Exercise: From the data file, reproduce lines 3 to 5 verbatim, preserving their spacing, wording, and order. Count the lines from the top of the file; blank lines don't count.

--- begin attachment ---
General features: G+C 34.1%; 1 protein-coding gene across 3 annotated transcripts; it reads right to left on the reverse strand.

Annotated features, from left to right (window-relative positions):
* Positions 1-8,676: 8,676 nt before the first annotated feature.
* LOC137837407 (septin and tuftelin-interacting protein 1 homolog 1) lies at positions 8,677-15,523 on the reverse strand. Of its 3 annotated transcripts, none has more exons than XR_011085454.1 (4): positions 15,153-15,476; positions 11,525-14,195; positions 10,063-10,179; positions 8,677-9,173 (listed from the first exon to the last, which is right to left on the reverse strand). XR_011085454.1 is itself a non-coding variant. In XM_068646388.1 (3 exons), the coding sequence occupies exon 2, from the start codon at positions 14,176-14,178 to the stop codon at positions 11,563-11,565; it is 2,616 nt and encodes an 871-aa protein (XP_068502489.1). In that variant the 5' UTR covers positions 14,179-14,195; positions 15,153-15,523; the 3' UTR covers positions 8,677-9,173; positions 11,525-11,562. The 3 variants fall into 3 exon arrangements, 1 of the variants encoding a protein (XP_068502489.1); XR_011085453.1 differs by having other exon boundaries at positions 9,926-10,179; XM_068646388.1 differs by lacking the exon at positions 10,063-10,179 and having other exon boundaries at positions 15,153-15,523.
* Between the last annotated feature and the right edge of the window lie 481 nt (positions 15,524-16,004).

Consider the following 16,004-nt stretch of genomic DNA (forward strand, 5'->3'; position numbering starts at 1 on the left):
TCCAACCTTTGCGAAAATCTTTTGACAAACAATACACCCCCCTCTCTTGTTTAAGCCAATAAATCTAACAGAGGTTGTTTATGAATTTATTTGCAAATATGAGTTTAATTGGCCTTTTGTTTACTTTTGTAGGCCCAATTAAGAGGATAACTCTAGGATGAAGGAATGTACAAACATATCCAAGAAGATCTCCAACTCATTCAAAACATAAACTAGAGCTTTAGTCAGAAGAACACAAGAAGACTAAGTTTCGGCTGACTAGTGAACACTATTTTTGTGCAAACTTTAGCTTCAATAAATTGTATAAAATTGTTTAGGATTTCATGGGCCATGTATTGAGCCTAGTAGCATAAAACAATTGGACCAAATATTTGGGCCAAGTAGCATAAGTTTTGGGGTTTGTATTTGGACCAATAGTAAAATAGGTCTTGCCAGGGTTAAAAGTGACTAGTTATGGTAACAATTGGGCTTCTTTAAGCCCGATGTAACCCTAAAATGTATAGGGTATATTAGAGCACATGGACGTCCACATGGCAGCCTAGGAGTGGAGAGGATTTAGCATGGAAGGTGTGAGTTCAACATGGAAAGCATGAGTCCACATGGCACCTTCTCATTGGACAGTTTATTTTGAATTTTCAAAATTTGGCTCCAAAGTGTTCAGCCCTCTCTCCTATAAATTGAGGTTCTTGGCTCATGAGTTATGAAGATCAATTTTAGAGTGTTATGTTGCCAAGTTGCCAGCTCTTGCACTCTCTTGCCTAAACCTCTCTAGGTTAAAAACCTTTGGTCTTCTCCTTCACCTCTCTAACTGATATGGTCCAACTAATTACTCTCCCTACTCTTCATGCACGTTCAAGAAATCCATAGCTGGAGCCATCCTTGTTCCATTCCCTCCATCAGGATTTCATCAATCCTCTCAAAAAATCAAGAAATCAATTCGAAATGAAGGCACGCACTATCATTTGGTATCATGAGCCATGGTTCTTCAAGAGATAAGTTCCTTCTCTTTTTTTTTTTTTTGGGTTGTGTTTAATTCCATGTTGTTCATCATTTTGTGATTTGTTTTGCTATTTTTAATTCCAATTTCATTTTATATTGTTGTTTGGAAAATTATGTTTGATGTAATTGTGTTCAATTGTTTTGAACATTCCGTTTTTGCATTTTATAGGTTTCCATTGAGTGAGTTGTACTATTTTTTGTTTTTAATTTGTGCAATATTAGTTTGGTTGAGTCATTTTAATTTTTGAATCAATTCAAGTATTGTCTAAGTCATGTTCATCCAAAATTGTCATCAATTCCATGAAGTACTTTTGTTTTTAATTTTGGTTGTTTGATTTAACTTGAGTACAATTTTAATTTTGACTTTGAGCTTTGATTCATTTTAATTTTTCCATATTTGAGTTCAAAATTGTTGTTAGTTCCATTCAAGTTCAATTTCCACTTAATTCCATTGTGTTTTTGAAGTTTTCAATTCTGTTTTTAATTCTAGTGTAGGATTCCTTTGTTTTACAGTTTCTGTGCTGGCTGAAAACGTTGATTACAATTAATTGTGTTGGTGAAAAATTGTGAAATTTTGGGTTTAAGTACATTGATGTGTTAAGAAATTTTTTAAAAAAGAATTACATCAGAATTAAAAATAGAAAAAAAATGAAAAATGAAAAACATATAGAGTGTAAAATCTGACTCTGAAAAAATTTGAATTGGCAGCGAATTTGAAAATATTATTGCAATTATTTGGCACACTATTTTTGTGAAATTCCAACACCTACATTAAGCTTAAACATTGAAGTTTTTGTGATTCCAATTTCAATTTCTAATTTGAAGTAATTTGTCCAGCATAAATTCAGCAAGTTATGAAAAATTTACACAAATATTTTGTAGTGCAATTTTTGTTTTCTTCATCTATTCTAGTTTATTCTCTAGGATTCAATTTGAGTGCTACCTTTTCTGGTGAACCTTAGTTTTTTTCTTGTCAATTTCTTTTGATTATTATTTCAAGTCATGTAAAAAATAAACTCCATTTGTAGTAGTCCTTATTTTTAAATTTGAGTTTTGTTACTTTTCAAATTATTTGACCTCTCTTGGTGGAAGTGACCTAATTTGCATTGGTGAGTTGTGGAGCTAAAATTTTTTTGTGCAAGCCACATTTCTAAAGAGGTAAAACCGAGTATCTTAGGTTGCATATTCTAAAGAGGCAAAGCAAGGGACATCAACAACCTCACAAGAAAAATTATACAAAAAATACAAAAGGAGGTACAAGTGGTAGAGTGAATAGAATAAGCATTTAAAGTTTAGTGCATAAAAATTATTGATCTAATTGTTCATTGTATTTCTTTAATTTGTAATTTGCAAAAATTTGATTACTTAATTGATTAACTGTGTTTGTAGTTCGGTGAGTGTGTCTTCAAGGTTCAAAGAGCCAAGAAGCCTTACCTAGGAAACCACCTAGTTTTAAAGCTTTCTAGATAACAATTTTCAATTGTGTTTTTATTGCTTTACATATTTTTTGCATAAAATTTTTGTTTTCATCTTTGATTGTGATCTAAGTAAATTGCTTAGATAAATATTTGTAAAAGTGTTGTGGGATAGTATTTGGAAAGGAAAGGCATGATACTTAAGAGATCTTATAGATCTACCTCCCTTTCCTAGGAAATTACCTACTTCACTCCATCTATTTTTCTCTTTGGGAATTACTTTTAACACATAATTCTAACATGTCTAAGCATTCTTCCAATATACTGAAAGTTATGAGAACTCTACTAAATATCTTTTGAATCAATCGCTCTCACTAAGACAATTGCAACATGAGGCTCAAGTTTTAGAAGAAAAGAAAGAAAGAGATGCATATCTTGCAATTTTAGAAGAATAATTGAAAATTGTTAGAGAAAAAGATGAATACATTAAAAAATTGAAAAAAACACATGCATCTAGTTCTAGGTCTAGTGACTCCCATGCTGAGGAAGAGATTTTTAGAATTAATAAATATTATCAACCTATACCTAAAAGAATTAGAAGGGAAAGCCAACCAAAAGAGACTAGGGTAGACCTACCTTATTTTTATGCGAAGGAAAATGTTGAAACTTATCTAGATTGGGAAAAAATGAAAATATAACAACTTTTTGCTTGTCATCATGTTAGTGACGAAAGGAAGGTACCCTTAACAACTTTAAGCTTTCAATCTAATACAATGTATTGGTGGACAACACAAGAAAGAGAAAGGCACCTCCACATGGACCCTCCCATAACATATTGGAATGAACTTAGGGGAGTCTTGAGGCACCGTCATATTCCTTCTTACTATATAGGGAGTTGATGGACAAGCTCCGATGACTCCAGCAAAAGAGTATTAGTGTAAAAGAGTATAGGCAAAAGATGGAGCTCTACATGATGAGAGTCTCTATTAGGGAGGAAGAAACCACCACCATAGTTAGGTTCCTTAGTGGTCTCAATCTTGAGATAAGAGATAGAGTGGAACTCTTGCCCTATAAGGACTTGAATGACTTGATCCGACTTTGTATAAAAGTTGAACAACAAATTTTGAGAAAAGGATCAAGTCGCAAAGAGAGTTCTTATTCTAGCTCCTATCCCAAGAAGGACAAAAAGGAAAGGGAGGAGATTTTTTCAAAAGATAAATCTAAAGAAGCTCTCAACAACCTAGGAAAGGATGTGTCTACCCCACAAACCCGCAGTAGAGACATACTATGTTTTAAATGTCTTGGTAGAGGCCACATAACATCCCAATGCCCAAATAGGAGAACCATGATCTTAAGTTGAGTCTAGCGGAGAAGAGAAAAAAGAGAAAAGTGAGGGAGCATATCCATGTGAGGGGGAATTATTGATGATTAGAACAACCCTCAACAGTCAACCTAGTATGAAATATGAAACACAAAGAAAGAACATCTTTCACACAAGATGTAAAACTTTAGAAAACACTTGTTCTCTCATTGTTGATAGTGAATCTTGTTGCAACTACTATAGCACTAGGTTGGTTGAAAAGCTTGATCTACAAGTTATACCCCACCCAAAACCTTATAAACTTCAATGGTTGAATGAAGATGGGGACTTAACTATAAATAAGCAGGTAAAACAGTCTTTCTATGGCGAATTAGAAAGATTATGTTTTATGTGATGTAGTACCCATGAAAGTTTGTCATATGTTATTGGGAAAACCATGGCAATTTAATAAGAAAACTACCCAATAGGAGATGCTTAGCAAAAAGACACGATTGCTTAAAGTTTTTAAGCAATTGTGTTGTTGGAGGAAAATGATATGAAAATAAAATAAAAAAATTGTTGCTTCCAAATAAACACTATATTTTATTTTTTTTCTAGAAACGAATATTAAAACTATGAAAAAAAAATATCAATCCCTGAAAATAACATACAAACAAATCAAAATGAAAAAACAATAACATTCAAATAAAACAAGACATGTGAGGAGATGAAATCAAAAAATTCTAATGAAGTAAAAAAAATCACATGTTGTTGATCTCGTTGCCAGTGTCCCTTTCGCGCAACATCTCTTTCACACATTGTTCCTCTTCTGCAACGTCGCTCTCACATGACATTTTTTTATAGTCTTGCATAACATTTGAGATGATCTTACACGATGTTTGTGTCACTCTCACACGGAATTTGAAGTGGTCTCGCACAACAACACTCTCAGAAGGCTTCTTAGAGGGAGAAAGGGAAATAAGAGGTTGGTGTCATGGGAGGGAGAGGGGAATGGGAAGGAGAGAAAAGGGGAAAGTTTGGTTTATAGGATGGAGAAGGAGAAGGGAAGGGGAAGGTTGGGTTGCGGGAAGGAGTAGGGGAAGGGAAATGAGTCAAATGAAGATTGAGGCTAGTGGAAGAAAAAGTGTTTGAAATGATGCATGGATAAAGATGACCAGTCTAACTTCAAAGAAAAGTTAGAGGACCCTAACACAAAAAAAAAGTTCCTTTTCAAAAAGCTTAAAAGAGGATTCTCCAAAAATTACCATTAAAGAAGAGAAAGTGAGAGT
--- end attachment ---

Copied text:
* Positions 1-8,676: 8,676 nt before the first annotated feature.
* LOC137837407 (septin and tuftelin-interacting protein 1 homolog 1) lies at positions 8,677-15,523 on the reverse strand. Of its 3 annotated transcripts, none has more exons than XR_011085454.1 (4): positions 15,153-15,476; positions 11,525-14,195; positions 10,063-10,179; positions 8,677-9,173 (listed from the first exon to the last, which is right to left on the reverse strand). XR_011085454.1 is itself a non-coding variant. In XM_068646388.1 (3 exons), the coding sequence occupies exon 2, from the start codon at positions 14,176-14,178 to the stop codon at positions 11,563-11,565; it is 2,616 nt and encodes an 871-aa protein (XP_068502489.1). In that variant the 5' UTR covers positions 14,179-14,195; positions 15,153-15,523; the 3' UTR covers positions 8,677-9,173; positions 11,525-11,562. The 3 variants fall into 3 exon arrangements, 1 of the variants encoding a protein (XP_068502489.1); XR_011085453.1 differs by having other exon boundaries at positions 9,926-10,179; XM_068646388.1 differs by lacking the exon at positions 10,063-10,179 and having other exon boundaries at positions 15,153-15,523.
* Between the last annotated feature and the right edge of the window lie 481 nt (positions 15,524-16,004).